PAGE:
Mr. and Mrs. Macbeth with their little stillborn demon child

October 1st, 2009

Macbeth is appropriate to autumn and October. Macbeth’s colors are red and black; the poetry evokes the lengthening of nights and shortening days; and it’s full of witches and ghosts. Pecfect for the month of Halloween! I went with Lesterhead to see Strike Anywhere and ANITYA’s joint production of “Macbeth Variations II” at the Irondale Center in the Lafayette Avenue Presbyterian Church on Lafayette and South Oxford St. in Fort Greene tonight. The production definitely set the mood for a spooky October.

There are a few things you might want to know before you go see the play. First, Strike Anywhere and ANITYA are based in New York and Paris respectively. It is performed in both English and French. Unfortunately the Irondale Center, unlike the Met, doesn’t provide subtitles in glowing green LED in the banquette in front of you. For those who either know French or know the text of Macbeth or both, this isn’t an issue. If you speak English but not French and don’t know the play well, it can be confusing. Second, this is an interpretation of Macbeth, not a staging of Shakespeare’s play. If you get upset when directors cut the Bard’s plays, you definitely won’t like this. Third, the philosophy of the joint company prioritizes improvisation. As they say on their website, it’s never the same play two nights in a row. If you love surprises and don’t mind the occasional sour note that’s great; if flat moments take you out of the action, you might be disappointed. On the other hand, if the classics bore you but you feel compelled to get cultured anyway, this production is both edgy and old skool.

I would give you my take with no chaser, but I happened to overhear a conversation as I was walking out of the theater that I think says it all about what this show accomplishes. Three men, all in their mid-20s, were walking ahead of me on the sidewalk as we left the theater, and this is what I heard. (I’ve given them names. If this is you, and I gave you the wrong name, email the blog’s administrator.)

Theophrastus: Cool. Way cool. Did you love how three actors took turns as Macbeth and Lady Macbeth? It was like they were three facets of the same personality.

Diogenes: No way man. That was pretentious, French bullshit. It’s like “The Three” or something. Freud on stage. Yeah, I get it. Three actors per character: the Id the Ego and the Super Ego. Really?  You can’t get more original than some pseudo-phrenology of the early 20th century?

Socrates:  Whatever. It was the best staging of the play I’ve seen in a while. Definitely better than the one the Public did with Liev Schreiber a couple of years ago. That was [explitive deleted] awful. I think Mayor Mike should pass a city ordinance that says it is illegal in the city of New York to put on a production of Shakespeare in 19th century European military dress. And right after than he should ban productions set in 1930s gangsterland New York.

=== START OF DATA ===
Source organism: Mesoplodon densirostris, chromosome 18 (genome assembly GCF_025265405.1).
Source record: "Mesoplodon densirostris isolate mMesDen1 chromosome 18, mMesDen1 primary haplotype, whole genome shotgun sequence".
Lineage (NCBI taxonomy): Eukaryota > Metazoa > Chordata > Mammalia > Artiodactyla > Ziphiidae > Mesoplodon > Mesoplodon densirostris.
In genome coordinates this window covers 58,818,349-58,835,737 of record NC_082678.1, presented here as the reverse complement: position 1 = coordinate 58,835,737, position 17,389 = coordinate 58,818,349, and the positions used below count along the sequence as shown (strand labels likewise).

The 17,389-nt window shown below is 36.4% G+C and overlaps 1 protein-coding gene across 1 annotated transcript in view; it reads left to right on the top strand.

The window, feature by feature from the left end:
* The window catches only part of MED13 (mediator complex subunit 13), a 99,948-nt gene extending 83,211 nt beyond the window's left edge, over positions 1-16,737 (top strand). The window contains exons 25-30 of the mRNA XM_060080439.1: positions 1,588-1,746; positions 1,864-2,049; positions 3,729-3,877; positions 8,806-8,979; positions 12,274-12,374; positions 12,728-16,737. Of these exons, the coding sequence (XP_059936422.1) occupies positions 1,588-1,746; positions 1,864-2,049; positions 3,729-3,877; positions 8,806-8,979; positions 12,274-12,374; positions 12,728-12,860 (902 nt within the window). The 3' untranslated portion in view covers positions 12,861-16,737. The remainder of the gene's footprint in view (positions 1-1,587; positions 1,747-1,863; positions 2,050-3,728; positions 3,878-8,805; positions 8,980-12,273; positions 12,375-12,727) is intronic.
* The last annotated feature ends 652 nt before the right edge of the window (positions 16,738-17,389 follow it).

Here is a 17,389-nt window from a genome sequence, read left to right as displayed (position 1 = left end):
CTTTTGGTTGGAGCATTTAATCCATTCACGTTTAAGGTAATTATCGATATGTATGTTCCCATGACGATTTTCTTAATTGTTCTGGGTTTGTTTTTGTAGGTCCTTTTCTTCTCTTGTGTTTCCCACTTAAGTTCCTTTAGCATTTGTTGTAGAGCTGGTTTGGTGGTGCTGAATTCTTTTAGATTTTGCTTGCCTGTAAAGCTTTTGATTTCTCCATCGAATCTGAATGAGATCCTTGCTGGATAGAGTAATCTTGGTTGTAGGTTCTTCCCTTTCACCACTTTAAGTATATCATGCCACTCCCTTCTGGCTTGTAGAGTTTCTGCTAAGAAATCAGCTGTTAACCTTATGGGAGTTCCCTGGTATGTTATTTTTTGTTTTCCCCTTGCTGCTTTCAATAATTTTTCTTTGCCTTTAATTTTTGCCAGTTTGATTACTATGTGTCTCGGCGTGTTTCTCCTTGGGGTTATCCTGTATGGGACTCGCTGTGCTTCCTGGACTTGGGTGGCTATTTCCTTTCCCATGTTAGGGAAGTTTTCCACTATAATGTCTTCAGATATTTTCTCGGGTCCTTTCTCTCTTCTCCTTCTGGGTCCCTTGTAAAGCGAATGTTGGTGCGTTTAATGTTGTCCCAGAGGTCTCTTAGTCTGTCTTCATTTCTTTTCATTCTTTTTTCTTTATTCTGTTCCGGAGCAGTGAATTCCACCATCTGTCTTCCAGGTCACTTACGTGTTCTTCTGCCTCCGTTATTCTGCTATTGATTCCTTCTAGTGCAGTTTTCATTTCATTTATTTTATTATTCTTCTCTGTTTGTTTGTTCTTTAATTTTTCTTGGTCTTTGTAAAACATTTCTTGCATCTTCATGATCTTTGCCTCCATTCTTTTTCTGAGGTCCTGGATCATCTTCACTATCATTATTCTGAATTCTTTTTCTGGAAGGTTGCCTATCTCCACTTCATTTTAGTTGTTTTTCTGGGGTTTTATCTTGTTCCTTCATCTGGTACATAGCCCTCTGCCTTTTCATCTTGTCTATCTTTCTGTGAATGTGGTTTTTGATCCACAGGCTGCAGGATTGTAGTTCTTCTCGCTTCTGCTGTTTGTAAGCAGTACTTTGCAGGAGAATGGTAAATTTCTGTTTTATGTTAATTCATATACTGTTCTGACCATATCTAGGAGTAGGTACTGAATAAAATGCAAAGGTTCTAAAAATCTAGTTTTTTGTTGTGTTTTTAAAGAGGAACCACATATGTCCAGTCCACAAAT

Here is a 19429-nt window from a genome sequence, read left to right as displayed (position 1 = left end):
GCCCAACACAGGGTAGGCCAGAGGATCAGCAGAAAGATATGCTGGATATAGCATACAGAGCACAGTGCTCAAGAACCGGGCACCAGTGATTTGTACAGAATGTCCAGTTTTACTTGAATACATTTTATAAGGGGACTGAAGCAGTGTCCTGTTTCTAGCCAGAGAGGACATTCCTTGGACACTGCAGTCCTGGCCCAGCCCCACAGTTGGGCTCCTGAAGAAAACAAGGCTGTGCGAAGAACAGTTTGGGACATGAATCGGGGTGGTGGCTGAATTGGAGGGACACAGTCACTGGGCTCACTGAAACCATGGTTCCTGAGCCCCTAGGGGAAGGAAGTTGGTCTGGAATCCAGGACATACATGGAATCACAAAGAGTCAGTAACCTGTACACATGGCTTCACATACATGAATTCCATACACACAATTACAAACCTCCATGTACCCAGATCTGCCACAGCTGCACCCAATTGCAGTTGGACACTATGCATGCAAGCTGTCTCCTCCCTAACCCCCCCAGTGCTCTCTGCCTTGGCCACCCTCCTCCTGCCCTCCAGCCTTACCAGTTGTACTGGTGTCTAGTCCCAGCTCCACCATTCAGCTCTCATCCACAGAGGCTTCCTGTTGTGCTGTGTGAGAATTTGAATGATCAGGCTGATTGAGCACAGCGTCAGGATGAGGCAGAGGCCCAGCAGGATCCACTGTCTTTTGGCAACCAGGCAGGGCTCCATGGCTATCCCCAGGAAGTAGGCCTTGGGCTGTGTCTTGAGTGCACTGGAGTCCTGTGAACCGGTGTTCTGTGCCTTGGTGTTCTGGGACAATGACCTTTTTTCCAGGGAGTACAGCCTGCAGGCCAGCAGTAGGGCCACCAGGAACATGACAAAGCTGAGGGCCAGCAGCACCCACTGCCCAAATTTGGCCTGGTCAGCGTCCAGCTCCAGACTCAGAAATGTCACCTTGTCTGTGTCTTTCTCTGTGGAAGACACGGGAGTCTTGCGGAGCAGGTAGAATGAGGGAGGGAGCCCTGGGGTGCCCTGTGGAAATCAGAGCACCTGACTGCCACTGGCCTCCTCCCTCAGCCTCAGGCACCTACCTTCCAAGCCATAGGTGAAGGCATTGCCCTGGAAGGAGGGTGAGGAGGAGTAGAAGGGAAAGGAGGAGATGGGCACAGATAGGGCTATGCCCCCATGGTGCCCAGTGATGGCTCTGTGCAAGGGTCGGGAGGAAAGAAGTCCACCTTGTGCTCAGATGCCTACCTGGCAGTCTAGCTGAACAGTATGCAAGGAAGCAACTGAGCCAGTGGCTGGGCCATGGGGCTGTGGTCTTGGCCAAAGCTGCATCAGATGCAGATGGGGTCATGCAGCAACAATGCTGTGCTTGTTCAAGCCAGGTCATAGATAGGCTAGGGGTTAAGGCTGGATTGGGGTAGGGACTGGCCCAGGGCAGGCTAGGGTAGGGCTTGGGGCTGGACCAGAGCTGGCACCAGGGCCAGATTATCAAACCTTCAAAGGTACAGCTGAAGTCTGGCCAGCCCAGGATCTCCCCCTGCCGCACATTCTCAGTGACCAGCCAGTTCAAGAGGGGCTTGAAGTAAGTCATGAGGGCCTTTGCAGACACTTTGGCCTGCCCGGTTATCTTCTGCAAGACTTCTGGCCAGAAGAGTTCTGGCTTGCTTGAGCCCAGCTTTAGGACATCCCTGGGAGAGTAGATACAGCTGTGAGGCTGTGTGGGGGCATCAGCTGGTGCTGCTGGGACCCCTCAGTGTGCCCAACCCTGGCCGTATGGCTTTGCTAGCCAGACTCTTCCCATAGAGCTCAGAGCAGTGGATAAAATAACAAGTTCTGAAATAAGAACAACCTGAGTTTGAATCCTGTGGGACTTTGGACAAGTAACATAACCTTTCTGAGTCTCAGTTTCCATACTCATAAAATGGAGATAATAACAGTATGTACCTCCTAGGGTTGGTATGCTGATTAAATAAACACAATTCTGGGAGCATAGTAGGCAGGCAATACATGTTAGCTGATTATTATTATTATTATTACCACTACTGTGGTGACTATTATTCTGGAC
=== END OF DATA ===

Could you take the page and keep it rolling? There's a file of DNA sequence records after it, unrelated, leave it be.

Theophrastus: You have to admit, it was mercifully short for Shakespeare. The whole thing was, like, an hour and a half. And they only gave you the highlights — the best speeches. It was way cool to end with the “tomorrow, and tomorrow, and tomorrow” speech.

Diogenes: Oh. My. God! That was the worst! If it isn’t already the cheesiest 75 words in all the world, they made it the end of the play! Aaaaand end scene!

Socrates: Why are you such a cynic? It was an interpretation douchebag! It was a [explitive deleted] tone poem, and I thought they did an awesome job setting the tone. The witches were totally creepy wearing red boxes in place of their heads, and that bit at the end where Lady Macbeth loses it, but she’s behind a white scrim, pressing her screaming face through the fabric like a nightmare was totally surreal! The whole play was like that. The improv jazz, the garbled French and English, the three actors playing both Macbeth and Lady Macbeth were meant to invoke a nightmare, where you can’t tell which voice in your head is the one who can see what’s really going on, and which voice is actually the devil in disguise! The theme of the [explitive deleted] play is confusion!

Theophrastus: Yeah! That’s why the witches say “Fair is foul, and foul is fair: hover through the fog and filthy air.” And then in the very next scene Macbeth says to Banquo “So foul and fair a day I have not seen.” It’s like no one can tell what’s good or bad.

Socrates: Exactly. I thought the three actors who played Macbeth and the three who played Lady Macbeth were less like three Feudian puppets and more like three echoes of a paranoid mind, three voices in your head, second guessing and mutually accusing each other.

Diogenes: Come on! You have to admit, for someone who doesn’t love this play as much as you [Socrates], this production looks like some serious self-indulgent navel gazing. They should pass out black berets at the door.

Socrates: OK, dude. Not all of us are as sensitive to bullshit as you. For my money it was a work of art. If you want to do better, put it on yourself.

That was as far as I got before my lady and I turned down a side street and left these philosophers to themselves. I say, check it out. It’s only playing two more days. You might agree with Socrates; you might agree with Diogenes. But you won’t know until you’ve tasted it for yourself.